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Synthesis, Structural Characterization, and Reactivity of Metal Oxide Supported Pt Atoms and Sub-Nanometer Pt Clusters


In this dissertation synthetic protocols were developed to produce homogeneous and stable catalyst designs for important chemical reactions in environmental emission control. Specific focus was placed on the development of catalysts that exhibit perfect metal utilization and do not sinter under conditions relevant for catalysis. The stability of these materials enabled rigorous characterization and meaningful reactivity measurements that demonstrate the superior efficiency of the catalyst design.

The work presented in this dissertation is primarily divided into three major components. The first component encompasses the development of the synthesis approach to engineer atomically dispersed metals on oxide supports motivated by their promise to alleviate the demand for scarce metals used in industrial chemical production and environmental emissions control. We put forth a synthesis approach that enables the maintained existence of atomically dispersed Pt catalysts, Ptiso that exist in a homogeneous spread by depositing ~1 precious metal atom per support particle with an initial case study using anatase TiO2 as the metal oxide support.

Due to the difficulty in producing catalysts exhibiting these properties, significant variations exist in the conclusions of literature regarding the reactivity of dispersed metal atoms on oxide supports. The second component of this thesis was dedicated to rigorously characterizing Ptiso species and drawing definitive conclusions on its catalytic activity. Site-specific infrared spectroscopy was used as a primary means to provide unique spectroscopic signatures and evidence of the site homogeneity coupled with aberration corrected transmission electron microscopy to provide direct evidence and corroborate the site assignments. Carefully run kinetic studies demonstrated Ptiso exhibited a 2-fold improvement in turnover frequency over ~1 nm metallic Pt clusters and yet share an identical reaction mechanism for the environmentally important CO Oxidation reaction.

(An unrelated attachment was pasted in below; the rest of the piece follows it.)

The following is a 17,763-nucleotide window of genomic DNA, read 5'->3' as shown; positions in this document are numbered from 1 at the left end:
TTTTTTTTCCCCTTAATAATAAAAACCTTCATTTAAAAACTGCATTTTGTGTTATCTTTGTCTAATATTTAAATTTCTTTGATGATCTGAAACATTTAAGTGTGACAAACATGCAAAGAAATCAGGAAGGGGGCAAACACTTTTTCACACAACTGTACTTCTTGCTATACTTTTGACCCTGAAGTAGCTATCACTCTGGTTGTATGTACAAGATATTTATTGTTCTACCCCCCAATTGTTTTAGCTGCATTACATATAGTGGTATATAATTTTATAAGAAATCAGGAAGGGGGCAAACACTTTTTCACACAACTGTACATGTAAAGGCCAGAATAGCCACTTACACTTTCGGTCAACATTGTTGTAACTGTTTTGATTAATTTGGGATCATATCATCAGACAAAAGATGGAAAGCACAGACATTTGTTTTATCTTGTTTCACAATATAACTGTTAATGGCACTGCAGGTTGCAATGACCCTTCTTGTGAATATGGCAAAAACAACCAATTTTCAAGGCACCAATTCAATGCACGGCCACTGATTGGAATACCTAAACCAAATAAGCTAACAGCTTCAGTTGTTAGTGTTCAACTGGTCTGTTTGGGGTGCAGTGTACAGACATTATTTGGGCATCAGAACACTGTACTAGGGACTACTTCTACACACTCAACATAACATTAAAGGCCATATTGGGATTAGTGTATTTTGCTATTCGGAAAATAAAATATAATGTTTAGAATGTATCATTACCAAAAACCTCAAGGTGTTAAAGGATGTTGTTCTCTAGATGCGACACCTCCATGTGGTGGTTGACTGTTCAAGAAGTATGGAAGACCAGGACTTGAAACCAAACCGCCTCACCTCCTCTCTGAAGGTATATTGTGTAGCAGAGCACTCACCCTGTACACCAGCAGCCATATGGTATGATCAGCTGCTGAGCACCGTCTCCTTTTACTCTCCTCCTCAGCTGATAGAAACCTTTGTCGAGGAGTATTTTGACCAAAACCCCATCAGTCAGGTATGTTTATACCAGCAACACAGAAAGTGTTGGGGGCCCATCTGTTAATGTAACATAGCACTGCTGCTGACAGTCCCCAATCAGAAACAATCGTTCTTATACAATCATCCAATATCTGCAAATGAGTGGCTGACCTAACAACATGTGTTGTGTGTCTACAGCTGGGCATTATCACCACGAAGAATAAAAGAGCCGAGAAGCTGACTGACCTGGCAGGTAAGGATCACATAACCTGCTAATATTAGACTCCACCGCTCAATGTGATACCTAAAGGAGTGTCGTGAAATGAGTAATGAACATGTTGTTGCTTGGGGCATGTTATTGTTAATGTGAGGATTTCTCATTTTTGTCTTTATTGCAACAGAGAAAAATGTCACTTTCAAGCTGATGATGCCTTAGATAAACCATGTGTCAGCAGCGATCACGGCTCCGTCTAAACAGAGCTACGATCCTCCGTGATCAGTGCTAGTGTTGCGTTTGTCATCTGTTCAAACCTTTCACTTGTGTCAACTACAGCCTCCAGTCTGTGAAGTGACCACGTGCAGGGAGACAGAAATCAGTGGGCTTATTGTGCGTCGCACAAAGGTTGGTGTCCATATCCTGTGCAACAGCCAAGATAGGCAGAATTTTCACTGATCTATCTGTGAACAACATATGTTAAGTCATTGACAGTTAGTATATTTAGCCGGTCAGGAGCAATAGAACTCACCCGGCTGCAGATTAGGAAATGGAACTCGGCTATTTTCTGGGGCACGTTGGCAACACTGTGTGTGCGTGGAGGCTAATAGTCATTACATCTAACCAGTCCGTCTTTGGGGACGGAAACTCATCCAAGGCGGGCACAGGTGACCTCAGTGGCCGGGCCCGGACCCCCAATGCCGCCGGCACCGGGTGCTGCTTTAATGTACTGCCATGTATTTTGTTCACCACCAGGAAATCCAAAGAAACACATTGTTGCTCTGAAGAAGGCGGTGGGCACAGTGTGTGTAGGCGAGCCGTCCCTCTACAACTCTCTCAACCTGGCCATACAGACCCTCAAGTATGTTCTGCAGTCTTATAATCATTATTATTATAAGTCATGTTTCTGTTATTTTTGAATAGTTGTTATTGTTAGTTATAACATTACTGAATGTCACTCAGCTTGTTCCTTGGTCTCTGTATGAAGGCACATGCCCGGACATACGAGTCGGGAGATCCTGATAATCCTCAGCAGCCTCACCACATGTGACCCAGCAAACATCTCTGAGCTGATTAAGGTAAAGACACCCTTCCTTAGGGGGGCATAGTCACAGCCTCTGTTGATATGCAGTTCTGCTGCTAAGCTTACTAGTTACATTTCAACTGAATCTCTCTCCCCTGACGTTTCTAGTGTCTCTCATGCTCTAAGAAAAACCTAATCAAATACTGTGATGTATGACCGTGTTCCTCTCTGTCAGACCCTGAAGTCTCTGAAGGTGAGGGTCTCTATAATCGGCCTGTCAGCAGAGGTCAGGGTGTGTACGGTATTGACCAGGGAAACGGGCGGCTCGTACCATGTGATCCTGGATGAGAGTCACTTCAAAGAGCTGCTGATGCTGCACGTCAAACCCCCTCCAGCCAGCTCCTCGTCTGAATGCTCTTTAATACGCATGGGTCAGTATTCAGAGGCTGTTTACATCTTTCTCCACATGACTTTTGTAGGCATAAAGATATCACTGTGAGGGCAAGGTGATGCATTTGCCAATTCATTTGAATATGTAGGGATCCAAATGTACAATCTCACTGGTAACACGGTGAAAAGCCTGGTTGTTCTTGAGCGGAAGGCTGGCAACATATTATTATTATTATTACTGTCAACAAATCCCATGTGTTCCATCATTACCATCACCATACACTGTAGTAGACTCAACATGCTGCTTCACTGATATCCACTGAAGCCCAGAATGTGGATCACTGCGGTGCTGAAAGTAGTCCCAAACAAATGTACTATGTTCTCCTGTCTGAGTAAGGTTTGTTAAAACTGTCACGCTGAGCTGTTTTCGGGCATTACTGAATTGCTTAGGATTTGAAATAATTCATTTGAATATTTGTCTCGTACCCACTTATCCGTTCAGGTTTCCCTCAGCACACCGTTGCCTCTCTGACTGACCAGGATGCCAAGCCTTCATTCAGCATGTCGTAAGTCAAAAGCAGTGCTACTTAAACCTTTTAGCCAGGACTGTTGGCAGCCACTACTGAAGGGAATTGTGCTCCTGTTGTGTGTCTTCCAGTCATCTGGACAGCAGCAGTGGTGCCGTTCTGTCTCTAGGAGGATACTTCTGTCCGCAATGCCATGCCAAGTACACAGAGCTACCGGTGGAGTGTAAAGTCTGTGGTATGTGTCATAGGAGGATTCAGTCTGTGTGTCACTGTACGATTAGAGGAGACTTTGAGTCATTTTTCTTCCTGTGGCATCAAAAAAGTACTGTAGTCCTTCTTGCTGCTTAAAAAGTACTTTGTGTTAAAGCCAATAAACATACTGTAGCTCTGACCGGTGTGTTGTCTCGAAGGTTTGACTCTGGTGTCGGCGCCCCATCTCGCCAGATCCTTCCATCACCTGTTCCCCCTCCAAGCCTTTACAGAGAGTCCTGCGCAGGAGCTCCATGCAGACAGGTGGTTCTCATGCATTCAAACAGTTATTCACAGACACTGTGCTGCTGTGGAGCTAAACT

The final component of this thesis was dedicated to a detailed analysis of how the pretreatment and reaction environmental conditions influence the local coordination. Accompanying the infrared spectroscopy and electron microscopy, x-ray absorption spectroscopy provided additional details allowing the unique identification of three Ptiso coordination geometries. It was shown that the oxidation state and local coordination of Ptiso species on TiO2 can be controlled from a highly oxidized to an almost metallic state by systematically decreasing the local Pt-O coordination number through exposure of the catalyst to varying levels of oxidative or reductive treatments. It was then demonstrated that the local environment of the Ptiso species controls the strength of interaction with CO and CO oxidation reactivity. These results demonstrate the importance of creating homogeneously dispersed isolated atoms on supports and considering the response of local coordination to environmental conditions when developing structure-function relationships.

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